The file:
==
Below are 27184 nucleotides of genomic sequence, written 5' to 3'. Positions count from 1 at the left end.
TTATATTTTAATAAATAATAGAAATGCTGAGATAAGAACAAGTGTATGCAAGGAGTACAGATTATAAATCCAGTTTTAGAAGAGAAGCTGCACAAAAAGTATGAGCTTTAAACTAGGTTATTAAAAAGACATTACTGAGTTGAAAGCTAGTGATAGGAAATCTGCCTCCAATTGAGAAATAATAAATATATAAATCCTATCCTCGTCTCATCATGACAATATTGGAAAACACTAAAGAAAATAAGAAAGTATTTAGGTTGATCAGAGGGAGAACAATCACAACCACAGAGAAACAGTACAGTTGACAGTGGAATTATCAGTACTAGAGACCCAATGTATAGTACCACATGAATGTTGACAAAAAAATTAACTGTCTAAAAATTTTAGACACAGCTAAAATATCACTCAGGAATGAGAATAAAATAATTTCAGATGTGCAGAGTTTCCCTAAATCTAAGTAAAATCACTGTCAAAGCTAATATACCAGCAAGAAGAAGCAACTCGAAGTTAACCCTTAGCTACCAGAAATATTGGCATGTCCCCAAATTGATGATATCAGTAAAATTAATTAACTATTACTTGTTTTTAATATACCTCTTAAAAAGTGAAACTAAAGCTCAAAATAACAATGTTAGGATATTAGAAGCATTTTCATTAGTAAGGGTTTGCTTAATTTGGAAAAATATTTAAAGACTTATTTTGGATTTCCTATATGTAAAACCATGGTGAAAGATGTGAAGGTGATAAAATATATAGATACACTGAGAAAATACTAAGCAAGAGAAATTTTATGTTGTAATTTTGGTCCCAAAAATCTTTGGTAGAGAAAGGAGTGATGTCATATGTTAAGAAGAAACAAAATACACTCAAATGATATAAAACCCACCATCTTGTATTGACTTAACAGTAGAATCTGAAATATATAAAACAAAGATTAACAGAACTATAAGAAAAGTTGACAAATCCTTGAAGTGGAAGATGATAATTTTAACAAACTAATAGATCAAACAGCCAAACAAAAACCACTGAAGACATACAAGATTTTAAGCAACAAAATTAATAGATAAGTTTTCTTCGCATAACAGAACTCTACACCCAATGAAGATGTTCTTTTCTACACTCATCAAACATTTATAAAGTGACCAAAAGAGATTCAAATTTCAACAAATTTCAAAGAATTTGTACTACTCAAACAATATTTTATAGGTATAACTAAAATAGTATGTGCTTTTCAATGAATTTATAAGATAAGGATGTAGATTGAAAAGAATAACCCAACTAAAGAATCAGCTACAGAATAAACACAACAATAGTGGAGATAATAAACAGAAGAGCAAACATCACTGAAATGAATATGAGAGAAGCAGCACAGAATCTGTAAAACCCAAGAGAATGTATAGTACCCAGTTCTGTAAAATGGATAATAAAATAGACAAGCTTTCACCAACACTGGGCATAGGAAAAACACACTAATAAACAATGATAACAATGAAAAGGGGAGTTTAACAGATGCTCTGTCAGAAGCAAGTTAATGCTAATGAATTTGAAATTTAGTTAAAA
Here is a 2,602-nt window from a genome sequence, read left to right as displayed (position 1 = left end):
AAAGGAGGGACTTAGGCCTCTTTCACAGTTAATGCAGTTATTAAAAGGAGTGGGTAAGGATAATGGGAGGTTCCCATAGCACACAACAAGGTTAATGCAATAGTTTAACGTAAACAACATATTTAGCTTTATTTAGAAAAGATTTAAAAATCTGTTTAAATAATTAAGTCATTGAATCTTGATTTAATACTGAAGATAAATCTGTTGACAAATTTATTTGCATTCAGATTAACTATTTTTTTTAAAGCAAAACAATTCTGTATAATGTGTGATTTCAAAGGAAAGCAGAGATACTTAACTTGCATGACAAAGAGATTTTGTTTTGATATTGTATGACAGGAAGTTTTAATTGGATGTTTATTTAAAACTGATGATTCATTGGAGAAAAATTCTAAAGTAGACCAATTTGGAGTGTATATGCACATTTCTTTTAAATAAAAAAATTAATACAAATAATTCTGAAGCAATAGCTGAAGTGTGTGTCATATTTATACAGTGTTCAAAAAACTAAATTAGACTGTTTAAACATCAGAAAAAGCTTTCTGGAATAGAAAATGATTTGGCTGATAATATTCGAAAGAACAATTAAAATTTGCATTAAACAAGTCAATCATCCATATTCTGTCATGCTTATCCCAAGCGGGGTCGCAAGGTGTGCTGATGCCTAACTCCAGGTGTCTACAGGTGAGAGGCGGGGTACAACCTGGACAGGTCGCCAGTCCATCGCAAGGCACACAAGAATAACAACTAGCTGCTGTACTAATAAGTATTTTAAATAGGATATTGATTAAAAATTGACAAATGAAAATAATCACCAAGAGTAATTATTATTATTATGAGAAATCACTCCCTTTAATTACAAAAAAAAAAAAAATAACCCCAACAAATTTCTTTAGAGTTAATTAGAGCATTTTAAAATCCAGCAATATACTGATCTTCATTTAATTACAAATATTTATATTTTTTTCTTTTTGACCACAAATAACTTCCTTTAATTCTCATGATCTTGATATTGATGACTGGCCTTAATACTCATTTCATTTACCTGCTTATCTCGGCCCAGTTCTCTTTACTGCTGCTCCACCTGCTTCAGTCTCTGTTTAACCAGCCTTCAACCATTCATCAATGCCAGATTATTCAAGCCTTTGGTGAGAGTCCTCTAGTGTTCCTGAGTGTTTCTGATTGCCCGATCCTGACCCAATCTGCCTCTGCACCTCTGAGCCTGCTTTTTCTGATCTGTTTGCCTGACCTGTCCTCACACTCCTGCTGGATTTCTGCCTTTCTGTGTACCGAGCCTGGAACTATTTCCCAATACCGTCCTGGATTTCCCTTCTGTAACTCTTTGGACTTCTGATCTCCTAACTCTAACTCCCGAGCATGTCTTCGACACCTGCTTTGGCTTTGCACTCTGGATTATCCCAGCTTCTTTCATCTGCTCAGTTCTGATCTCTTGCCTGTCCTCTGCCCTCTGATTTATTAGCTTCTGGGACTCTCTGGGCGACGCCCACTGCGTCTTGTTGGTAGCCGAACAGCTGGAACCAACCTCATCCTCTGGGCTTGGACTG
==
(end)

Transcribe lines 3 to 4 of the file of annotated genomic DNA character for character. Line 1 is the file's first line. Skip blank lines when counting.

Here is a 2,602-nt window from a genome sequence, read left to right as displayed (position 1 = left end):
AAAGGAGGGACTTAGGCCTCTTTCACAGTTAATGCAGTTATTAAAAGGAGTGGGTAAGGATAATGGGAGGTTCCCATAGCACACAACAAGGTTAATGCAATAGTTTAACGTAAACAACATATTTAGCTTTATTTAGAAAAGATTTAAAAATCTGTTTAAATAATTAAGTCATTGAATCTTGATTTAATACTGAAGATAAATCTGTTGACAAATTTATTTGCATTCAGATTAACTATTTTTTTTAAAGCAAAACAATTCTGTATAATGTGTGATTTCAAAGGAAAGCAGAGATACTTAACTTGCATGACAAAGAGATTTTGTTTTGATATTGTATGACAGGAAGTTTTAATTGGATGTTTATTTAAAACTGATGATTCATTGGAGAAAAATTCTAAAGTAGACCAATTTGGAGTGTATATGCACATTTCTTTTAAATAAAAAAATTAATACAAATAATTCTGAAGCAATAGCTGAAGTGTGTGTCATATTTATACAGTGTTCAAAAAACTAAATTAGACTGTTTAAACATCAGAAAAAGCTTTCTGGAATAGAAAATGATTTGGCTGATAATATTCGAAAGAACAATTAAAATTTGCATTAAACAAGTCAATCATCCATATTCTGTCATGCTTATCCCAAGCGGGGTCGCAAGGTGTGCTGATGCCTAACTCCAGGTGTCTACAGGTGAGAGGCGGGGTACAACCTGGACAGGTCGCCAGTCCATCGCAAGGCACACAAGAATAACAACTAGCTGCTGTACTAATAAGTATTTTAAATAGGATATTGATTAAAAATTGACAAATGAAAATAATCACCAAGAGTAATTATTATTATTATGAGAAATCACTCCCTTTAATTACAAAAAAAAAAAAAATAACCCCAACAAATTTCTTTAGAGTTAATTAGAGCATTTTAAAATCCAGCAATATACTGATCTTCATTTAATTACAAATATTTATATTTTTTTCTTTTTGACCACAAATAACTTCCTTTAATTCTCATGATCTTGATATTGATGACTGGCCTTAATACTCATTTCATTTACCTGCTTATCTCGGCCCAGTTCTCTTTACTGCTGCTCCACCTGCTTCAGTCTCTGTTTAACCAGCCTTCAACCATTCATCAATGCCAGATTATTCAAGCCTTTGGTGAGAGTCCTCTAGTGTTCCTGAGTGTTTCTGATTGCCCGATCCTGACCCAATCTGCCTCTGCACCTCTGAGCCTGCTTTTTCTGATCTGTTTGCCTGACCTGTCCTCACACTCCTGCTGGATTTCTGCCTTTCTGTGTACCGAGCCTGGAACTATTTCCCAATACCGTCCTGGATTTCCCTTCTGTAACTCTTTGGACTTCTGATCTCCTAACTCTAACTCCCGAGCATGTCTTCGACACCTGCTTTGGCTTTGCACTCTGGATTATCCCAGCTTCTTTCATCTGCTCAGTTCTGATCTCTTGCCTGTCCTCTGCCCTCTGATTTATTAGCTTCTGGGACTCTCTGGGCGACGCCCACTGCGTCTTGTTGGTAGCCGAACAGCTGGAACCAACCTCATCCTCTGGGCTTGGACTG